Ontario budget increases infrastructure spending

ontario increase infrastructure spending

Finance Minister Charles Sousa delivered Ontario’s first balanced budget since 2008, with a plan to increase infrastructure spending. 

The fiscal plan entitled, A Stronger, Healthier Ontario details an ambitious strategy for social investment going forward.  Proclaiming that “together we have built up Ontario to compete and succeed in the global economy …” the Finance Minister stated that “now we believe it is time to consider what comes next”.  The key pillars of the budget are health care, education, supporting families and creating opportunities and infrastructure.

“Balancing this year’s budget is a much anticipated and significant achievement for Ontario”, said Barry Steinberg, Chief Executive Officer of Consulting Engineers of Ontario. “Planning core investments without the burden of a deficit should substantially improve the government’s ability to deliver on its commitments. This budget builds on the government’s commitments to the people of Ontario,” Steinberg remarked.

Infrastructure spending

The proposed budget pledges to expand Ontario’s investments in infrastructure by $30 billion to $190 billion over 13 years, starting in 2014-15 and represents a $5.966 billion increase over last year.

Emphasis focuses on four key priorities: public transit ($56 billion); highways and transportation ($26 billion); grants to hospitals (approx. $20 billion); and, education (approx. $16 billion).  Also central to infrastructure are continued commitments to municipalities through increased gas tax funding, the Ontario Community Infrastructure Fund, Connecting Links program and the Trillium Trust.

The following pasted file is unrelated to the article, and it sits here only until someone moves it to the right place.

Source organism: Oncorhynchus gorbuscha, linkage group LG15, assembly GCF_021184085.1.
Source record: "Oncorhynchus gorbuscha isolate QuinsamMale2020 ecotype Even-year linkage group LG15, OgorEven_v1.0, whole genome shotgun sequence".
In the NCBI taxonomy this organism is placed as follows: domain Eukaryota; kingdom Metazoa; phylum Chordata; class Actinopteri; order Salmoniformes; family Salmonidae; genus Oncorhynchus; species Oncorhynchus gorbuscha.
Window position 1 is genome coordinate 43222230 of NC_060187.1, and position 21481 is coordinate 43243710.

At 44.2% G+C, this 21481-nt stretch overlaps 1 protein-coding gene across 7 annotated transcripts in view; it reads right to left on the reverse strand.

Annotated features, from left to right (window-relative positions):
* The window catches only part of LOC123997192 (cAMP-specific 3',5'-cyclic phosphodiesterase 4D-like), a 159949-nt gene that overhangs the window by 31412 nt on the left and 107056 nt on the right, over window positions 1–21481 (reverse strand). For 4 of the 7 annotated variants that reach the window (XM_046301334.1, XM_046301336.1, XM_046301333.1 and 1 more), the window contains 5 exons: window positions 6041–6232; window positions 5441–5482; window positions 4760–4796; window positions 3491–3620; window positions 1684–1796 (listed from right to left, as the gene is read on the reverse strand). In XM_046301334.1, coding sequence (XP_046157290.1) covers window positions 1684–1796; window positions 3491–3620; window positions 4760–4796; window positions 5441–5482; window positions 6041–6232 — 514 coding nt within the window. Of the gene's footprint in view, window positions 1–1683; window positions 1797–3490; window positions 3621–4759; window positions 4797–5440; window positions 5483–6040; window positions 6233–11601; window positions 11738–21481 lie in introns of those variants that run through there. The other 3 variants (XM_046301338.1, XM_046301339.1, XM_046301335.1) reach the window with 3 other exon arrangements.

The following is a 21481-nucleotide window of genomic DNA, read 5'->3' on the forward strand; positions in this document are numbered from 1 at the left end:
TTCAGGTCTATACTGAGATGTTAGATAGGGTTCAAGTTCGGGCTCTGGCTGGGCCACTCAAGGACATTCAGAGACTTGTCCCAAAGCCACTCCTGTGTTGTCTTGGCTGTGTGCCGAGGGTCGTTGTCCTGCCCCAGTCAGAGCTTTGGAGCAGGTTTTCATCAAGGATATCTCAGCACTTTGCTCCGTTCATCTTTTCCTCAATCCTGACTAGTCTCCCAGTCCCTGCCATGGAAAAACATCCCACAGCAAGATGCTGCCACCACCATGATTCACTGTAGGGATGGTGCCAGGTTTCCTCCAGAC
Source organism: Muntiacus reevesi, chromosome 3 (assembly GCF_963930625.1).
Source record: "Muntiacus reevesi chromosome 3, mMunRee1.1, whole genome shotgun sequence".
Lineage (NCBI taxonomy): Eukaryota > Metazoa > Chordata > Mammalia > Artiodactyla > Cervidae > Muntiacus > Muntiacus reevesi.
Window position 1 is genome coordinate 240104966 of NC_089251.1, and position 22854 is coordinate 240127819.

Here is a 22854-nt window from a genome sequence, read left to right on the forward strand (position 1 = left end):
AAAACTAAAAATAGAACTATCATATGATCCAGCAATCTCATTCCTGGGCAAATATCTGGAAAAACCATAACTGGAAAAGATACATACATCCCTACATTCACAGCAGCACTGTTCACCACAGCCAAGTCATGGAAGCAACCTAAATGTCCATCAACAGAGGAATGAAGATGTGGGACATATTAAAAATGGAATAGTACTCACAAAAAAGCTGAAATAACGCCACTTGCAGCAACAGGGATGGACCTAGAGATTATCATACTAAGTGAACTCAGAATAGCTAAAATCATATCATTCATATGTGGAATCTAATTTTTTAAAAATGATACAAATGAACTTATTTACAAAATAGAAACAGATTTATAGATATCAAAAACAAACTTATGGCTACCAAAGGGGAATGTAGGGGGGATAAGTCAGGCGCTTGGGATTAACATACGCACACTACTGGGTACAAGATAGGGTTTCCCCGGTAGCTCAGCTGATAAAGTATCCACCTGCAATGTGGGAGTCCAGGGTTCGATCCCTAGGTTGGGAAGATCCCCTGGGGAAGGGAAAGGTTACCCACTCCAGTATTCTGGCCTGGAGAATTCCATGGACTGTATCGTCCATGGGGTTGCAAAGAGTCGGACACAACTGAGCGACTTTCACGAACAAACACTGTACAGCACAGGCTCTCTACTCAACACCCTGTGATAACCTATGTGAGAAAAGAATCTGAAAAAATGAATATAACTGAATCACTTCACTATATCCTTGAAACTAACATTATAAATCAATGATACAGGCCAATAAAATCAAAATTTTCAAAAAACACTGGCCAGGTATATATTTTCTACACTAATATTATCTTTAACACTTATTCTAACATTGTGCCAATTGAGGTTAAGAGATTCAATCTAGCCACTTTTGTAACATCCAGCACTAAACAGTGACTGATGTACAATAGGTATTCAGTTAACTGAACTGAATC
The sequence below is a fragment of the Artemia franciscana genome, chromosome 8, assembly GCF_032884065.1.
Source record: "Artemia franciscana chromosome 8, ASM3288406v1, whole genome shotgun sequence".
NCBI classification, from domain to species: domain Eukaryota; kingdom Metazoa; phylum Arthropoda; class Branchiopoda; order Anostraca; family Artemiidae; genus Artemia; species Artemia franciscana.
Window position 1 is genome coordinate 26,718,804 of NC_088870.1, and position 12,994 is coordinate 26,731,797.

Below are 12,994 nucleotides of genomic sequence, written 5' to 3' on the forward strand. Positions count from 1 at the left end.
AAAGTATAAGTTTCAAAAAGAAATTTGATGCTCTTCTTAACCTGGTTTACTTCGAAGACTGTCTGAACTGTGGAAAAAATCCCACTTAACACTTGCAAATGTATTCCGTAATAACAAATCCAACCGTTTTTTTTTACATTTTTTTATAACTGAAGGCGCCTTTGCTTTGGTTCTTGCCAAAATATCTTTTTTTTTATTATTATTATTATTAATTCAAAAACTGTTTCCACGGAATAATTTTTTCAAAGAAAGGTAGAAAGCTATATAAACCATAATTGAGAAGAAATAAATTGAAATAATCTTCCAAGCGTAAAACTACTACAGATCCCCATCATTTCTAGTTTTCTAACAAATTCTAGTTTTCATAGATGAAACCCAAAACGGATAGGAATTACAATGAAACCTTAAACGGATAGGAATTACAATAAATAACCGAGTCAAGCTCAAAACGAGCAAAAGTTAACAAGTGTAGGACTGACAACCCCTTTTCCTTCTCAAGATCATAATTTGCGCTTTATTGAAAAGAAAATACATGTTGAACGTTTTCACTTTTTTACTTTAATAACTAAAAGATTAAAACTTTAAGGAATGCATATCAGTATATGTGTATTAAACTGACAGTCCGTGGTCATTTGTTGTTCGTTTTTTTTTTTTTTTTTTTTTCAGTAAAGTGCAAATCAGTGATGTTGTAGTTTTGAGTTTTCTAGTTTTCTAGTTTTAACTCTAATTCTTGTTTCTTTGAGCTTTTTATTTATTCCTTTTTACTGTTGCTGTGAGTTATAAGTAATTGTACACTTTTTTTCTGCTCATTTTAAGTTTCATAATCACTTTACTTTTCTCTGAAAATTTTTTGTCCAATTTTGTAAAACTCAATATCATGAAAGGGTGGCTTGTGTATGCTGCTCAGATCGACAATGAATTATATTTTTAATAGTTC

“CEO has consistently been a strong supporter of separate, dedicated funds for infrastructure investment.  They are the most effective tools for providing value to taxpayers”, said Steinberg.  “The province’s continued commitment to ensure the full funding of the Trillium Trust is important.  It is an imperative tool for eliminating Ontario’s core infrastructure deficit.  However, the government needs to provide more detail on how the Trust works.  I don’t think anyone in our industry really knows how it factors in to proper project planning, prioritization and execution.”

Today’s budget does not include any new taxes.  The total government spend for the coming year is projected to be $141.1billion, including 11.6 billion in interest charges on the provincial net debt which now totals almost $302 billion, representing 37.8 per cent of GDP.